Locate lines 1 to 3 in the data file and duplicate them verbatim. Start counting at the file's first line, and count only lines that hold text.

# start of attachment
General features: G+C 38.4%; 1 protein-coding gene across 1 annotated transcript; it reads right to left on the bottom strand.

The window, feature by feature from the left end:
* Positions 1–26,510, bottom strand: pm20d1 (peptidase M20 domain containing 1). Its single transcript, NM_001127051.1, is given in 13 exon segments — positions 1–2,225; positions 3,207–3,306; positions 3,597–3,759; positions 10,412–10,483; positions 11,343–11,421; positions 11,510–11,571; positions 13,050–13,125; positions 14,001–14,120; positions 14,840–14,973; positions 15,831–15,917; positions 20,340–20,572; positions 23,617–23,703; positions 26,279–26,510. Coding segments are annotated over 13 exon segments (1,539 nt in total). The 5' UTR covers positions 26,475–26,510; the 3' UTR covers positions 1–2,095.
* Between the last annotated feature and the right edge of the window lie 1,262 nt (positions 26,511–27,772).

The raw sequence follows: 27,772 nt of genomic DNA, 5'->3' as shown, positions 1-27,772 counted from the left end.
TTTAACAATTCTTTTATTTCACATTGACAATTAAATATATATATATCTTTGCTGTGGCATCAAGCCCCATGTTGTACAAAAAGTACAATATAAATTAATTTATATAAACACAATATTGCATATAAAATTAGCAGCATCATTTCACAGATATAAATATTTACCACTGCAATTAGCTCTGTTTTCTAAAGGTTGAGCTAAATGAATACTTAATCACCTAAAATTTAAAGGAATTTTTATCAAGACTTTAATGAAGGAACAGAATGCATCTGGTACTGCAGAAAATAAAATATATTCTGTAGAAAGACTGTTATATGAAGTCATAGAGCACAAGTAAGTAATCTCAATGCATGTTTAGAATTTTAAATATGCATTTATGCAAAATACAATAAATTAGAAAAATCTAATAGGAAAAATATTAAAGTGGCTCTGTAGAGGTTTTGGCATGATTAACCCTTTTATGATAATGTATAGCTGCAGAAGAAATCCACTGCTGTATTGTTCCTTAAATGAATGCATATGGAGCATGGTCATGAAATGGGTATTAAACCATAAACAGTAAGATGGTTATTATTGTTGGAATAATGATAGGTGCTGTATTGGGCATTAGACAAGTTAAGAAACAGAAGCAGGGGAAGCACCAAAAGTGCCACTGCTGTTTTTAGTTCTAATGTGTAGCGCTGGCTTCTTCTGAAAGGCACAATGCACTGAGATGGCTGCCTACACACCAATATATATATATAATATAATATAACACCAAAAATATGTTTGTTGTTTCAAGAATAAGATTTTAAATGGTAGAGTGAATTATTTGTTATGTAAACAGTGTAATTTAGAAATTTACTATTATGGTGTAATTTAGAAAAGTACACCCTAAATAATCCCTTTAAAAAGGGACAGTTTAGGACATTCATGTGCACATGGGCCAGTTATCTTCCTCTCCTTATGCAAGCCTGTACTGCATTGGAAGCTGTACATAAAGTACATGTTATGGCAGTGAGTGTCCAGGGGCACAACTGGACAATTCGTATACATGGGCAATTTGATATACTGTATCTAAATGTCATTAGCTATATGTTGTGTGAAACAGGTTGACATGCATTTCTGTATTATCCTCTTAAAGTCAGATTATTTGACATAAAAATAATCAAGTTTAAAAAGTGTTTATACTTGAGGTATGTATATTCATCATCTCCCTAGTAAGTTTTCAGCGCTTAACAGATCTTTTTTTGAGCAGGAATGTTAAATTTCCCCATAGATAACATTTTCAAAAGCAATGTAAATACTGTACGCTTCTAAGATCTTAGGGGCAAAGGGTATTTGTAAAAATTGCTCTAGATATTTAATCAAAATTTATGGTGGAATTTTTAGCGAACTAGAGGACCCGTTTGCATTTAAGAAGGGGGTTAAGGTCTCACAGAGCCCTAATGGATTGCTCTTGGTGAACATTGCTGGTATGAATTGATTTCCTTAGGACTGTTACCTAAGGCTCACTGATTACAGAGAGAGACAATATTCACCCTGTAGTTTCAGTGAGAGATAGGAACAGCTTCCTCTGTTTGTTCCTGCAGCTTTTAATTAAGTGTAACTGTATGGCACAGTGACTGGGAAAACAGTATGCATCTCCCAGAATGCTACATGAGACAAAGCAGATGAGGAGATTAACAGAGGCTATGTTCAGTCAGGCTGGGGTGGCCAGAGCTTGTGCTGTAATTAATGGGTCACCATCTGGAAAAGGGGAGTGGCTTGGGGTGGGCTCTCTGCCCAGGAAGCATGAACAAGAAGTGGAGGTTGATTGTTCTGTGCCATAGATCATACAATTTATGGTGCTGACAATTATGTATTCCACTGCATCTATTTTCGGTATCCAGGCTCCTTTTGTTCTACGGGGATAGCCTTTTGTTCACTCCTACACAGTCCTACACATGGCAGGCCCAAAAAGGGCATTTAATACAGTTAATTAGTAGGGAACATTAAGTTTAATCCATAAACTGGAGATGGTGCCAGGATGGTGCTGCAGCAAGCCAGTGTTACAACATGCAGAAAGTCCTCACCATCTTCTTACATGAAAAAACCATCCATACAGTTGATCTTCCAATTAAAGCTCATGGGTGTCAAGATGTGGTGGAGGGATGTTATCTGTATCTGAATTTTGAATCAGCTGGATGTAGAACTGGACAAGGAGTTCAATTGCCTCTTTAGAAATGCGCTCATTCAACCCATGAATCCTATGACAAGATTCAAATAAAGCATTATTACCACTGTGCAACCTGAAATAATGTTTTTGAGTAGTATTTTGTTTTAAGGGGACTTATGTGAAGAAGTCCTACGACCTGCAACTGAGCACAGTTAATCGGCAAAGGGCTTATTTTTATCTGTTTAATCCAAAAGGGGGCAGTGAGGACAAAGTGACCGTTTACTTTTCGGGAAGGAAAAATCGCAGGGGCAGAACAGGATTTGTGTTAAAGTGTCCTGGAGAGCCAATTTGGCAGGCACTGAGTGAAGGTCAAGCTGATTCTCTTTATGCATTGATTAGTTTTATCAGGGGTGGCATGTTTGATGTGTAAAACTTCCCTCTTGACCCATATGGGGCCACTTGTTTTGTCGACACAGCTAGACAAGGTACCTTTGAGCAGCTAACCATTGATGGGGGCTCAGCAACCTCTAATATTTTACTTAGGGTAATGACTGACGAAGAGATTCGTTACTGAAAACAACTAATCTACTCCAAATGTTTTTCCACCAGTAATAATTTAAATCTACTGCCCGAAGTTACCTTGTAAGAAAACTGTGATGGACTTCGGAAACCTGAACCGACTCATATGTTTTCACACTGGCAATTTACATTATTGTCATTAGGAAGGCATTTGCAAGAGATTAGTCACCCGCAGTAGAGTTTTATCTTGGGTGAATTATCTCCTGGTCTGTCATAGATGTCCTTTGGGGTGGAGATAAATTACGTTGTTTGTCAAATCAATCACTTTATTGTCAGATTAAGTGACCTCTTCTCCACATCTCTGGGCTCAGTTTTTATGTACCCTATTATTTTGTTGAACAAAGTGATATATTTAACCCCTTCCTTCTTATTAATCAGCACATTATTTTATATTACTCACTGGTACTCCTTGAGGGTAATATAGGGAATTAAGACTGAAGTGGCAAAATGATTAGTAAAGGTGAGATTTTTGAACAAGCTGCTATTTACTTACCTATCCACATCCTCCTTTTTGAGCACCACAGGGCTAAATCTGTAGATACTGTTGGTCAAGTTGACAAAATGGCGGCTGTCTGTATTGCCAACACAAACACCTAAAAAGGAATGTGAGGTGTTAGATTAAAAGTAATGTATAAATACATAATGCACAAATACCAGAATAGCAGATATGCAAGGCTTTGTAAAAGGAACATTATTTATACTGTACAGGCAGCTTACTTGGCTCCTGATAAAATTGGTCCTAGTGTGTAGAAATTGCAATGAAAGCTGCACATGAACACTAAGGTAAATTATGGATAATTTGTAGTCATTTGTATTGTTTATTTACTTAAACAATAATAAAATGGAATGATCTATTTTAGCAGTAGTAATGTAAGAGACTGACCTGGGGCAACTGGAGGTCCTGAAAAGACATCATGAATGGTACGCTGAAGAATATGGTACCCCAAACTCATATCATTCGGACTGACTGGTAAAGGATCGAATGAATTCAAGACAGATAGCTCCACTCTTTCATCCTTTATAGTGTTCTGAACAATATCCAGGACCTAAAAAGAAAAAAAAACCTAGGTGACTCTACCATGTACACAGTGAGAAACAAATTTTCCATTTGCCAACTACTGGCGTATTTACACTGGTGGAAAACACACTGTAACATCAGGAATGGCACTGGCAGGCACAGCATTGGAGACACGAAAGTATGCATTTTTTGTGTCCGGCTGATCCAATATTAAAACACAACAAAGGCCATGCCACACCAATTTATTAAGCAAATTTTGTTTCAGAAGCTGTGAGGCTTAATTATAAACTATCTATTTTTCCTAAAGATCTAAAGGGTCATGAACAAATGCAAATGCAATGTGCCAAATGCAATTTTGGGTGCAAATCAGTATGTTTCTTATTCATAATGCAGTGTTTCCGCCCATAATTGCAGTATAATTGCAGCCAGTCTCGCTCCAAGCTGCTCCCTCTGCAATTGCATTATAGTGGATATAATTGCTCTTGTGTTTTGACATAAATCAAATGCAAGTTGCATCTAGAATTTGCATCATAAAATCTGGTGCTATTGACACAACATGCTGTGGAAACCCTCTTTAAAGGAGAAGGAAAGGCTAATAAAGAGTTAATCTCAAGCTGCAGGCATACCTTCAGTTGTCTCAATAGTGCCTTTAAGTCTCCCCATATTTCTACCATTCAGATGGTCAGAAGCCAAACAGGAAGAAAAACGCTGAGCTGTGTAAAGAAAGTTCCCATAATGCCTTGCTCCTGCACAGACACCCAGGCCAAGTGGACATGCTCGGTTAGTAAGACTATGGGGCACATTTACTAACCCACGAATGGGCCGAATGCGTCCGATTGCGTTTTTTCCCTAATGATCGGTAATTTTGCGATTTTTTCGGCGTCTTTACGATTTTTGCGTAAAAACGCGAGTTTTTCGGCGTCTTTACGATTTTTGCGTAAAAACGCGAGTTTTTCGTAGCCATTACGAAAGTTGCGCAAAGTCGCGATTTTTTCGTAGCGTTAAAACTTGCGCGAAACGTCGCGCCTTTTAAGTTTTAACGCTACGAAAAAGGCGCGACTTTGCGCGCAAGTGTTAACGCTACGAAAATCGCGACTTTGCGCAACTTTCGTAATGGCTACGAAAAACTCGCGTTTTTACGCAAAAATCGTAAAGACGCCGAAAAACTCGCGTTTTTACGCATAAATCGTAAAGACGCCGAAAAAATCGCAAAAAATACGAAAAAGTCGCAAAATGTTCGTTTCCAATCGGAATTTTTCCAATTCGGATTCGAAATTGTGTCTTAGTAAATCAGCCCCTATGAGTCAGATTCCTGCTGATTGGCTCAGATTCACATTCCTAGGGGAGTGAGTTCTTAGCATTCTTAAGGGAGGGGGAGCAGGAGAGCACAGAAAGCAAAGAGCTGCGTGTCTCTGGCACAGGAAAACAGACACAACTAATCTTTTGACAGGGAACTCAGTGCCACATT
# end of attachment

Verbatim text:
General features: G+C 38.4%; 1 protein-coding gene across 1 annotated transcript; it reads right to left on the bottom strand.

The window, feature by feature from the left end:
* Positions 1–26,510, bottom strand: pm20d1 (peptidase M20 domain containing 1). Its single transcript, NM_001127051.1, is given in 13 exon segments — positions 1–2,225; positions 3,207–3,306; positions 3,597–3,759; positions 10,412–10,483; positions 11,343–11,421; positions 11,510–11,571; positions 13,050–13,125; positions 14,001–14,120; positions 14,840–14,973; positions 15,831–15,917; positions 20,340–20,572; positions 23,617–23,703; positions 26,279–26,510. Coding segments are annotated over 13 exon segments (1,539 nt in total). The 5' UTR covers positions 26,475–26,510; the 3' UTR covers positions 1–2,095.